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New Left Review 26, March-April 2004

Interview with the path-breaking historian of the Nakba, who bluntly defends the centrality of ethnic cleansing to the Zionist project. A glaring light on the realities of Israeli state-building, with or without the mask of ‘peace process’.


Few figures in Israeli public life have done more to recover the historical truth of the fate of the Palestinians at the hands of the Zionist movement than Benny Morris, interviewed below. For several decades one of the leading historians of the Arab-Israeli conflict, Morris began his career—at a time when such research was still all but completely taboo in his own community—by starting to lift the veil on the ethnic cleansings on which the state of Israel was founded, in his ground-breaking work The Birth of the Palestinian Refugee Problem (1988). Undeterred by the ensuing odium, he continued his investigations with notable courage and independence of mind, going on to produce an iconoclastic study of Israel’s subsequent border wars (1993), and unearthing further damning evidence of the premeditated expulsion of Palestinian populations by the leadership of the Yishuv (‘Revisiting the Palestinian exodus of 1948’, in Rogan and Shlaim, eds, The War for Palestine, 2001). Morris is also the author of a major synthesis of the story of Zionist colonization and Arab reactions to it, from Ottoman times to the present: Righteous Victims (1999). The hallmark of Morris’s work has been a tough-minded realism—the inclination of a former paratrooper for the idf to call a spade a spade, whatever discomfort it might cause his co-nationals. These are the qualities that make the interview below, first published in the liberal daily Haaretz on 8 January 2004, under the title ‘Survival of the Fittest’, a document of unusual significance in the modern history of Zionism—and reproduced here for that reason. To his shocked interlocutor, Morris lays out two unpalatable truths: that the Zionist project could only be realized by deliberate ethnic cleansing; and that, once it was embarked upon, the only reasons for stopping short of the complete elimination of the Arab population from Palestine were purely temporary and tactical ones. It is letting the second of these cats out of the bag that has led to most uproar among conventional opponents of the Likud and Labour establishments. Arguments for the wholesale ejection of the Palestinians from the Promised Land have long been openly expressed on the right of the Israeli spectrum, while more sotto voce justifications of ethnic transfers—typically invoking the expulsion of Ionian Greeks or Sudeten Germans as commendable examples—have freely circulated in labour and liberal circles, in Israel and the diaspora. But Morris’s forthright judgement that Ben-Gurion made a fatal mistake in not also clearing the future West Bank of its Arab inhabitants comes with the unique authority of one still at work revealing hidden atrocities from the War of Independence. The same rigour that he has brought to Zionist war crimes he now brings to the underlying logic of Zionism—left or right. In doing so, Morris—invoking Camus—here places himself squarely on the side of his community, whatever the disasters it has inflicted on the Palestinians that he has unsparingly recorded. In accompanying his arguments about the predicaments of Israel with the crudest stereotypes of Islamic and Arab barbarianism, Morris gave his critics an easy stick to beat him with. His comparison of the fate of the Palestinians with the positive example of the elimination of the native populations needed to build the United States could hardly be welcome to American Zionism, and Morris has been obliged to express his regrets on this point. Within Israel too, hubbub over such remarks has allowed attention to be deflected from the central issue raised by Morris’s outspoken intervention. For what it does is strike at the heart of the self-serving recipes for peace harboured by the overwhelming majority of Israeli opponents of Likud and Labour alike: the idea that a ‘final settlement’ which gives the Palestinians 18 per cent or less of the land they once inhabited is morally or politically defensible. Only on the cynically pragmatic grounds that the Jewish population of Israel will never yield a square metre of what it has taken, so the Palestinians should accept whatever remnant they can get, could such a solution be justified. But there is always a realism colder even than this one. On the same premises, the logic of Morris’s position is impregnable. If the Palestinians can be battered down to a point where they are made to crouch helplessly within less than a fifth of the country, why not finish them off and expel the residue altogether? The merit of Morris’s candour is to make it plain that the ‘peace process’ in all its guises—as multifarious as they are monotonous: Oslo, Camp David, Taba, Road Map or Geneva—is little more than war against the Palestinians by other means. The lesson of the interview is crystal clear. There are only two acceptable solutions to the Palestinian conflict: an equal division of the land between two communities that are now of roughly equal size, or the creation of a single state embracing both.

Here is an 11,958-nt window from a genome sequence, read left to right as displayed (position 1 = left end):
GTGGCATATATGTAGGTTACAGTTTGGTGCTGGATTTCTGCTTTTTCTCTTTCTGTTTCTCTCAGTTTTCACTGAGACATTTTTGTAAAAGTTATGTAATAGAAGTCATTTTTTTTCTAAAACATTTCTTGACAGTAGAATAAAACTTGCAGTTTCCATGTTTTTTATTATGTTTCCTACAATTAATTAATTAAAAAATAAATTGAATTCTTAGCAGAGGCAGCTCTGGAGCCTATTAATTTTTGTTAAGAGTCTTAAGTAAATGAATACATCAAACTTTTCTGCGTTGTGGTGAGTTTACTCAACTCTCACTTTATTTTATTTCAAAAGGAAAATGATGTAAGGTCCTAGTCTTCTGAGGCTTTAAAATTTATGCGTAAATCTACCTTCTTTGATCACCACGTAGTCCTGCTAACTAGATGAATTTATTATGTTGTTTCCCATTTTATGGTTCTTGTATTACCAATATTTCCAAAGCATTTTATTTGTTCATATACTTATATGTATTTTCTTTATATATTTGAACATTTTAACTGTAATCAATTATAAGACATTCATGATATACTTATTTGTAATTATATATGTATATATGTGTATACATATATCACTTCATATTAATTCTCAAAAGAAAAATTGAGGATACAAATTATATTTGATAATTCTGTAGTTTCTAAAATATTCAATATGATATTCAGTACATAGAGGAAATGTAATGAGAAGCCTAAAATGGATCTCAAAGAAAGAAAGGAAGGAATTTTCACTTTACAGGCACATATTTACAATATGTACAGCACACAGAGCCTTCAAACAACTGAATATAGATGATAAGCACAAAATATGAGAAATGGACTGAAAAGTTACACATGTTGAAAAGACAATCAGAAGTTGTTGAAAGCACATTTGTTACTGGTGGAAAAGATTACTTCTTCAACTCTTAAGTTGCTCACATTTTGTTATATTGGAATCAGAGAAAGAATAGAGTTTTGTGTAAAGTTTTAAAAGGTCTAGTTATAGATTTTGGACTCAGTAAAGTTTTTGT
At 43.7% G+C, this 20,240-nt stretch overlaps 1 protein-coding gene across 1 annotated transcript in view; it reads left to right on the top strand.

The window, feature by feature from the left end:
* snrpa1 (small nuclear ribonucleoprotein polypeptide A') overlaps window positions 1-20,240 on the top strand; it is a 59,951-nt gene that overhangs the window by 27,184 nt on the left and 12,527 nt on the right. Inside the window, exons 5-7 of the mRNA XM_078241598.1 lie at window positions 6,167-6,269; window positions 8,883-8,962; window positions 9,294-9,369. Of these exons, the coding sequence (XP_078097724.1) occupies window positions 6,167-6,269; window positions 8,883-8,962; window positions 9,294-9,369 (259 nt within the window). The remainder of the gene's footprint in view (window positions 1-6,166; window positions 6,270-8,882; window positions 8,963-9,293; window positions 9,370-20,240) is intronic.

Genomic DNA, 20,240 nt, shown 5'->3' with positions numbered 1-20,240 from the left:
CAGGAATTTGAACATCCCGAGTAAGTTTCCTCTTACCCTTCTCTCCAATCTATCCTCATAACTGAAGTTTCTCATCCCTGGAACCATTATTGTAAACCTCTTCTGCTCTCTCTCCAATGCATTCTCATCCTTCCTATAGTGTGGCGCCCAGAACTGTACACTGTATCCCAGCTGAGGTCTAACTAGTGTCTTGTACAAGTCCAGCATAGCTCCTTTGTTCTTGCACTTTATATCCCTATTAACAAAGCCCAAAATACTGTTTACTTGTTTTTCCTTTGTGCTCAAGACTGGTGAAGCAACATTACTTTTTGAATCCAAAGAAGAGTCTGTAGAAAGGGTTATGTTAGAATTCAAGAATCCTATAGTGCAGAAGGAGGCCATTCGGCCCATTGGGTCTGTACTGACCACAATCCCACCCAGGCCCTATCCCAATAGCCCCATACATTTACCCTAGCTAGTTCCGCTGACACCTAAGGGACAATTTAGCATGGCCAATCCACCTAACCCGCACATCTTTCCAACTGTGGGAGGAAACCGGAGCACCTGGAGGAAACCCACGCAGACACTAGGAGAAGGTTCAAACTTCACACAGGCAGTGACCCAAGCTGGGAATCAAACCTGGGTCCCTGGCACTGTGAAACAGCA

Introduction and Interview by Ari Shavit

Benny Morris says he was always a Zionist. People were mistaken when they labelled him a post-Zionist, when they thought that his historical study on the birth of the Palestinian refugee problem was intended to undercut the Zionist enterprise. Nonsense, Morris says, that’s completely unfounded. Some readers simply misread the book. They didn’t read it with the same detachment, the same moral neutrality, with which it was written. So they came to the mistaken conclusion that when Morris describes the cruellest deeds that the Zionist movement perpetrated in 1948 he is actually being condemnatory, that when he describes the large-scale expulsion operations he is being denunciatory. They did not conceive that the great documenter of the sins of Zionism in fact identifies with those sins. That he thinks some of them, at least, were unavoidable. Two years ago, different voices started to be heard. The historian who was considered a radical leftist suddenly maintained that Israel had no-one to talk to. The researcher who was accused of being an Israel-hater (and was boycotted by the Israeli academic establishment) began to publish articles in favour of Israel in the British newspaper, the Guardian.

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Benny Morris, ‘On Ethnic Cleansing’, NLR 26: £3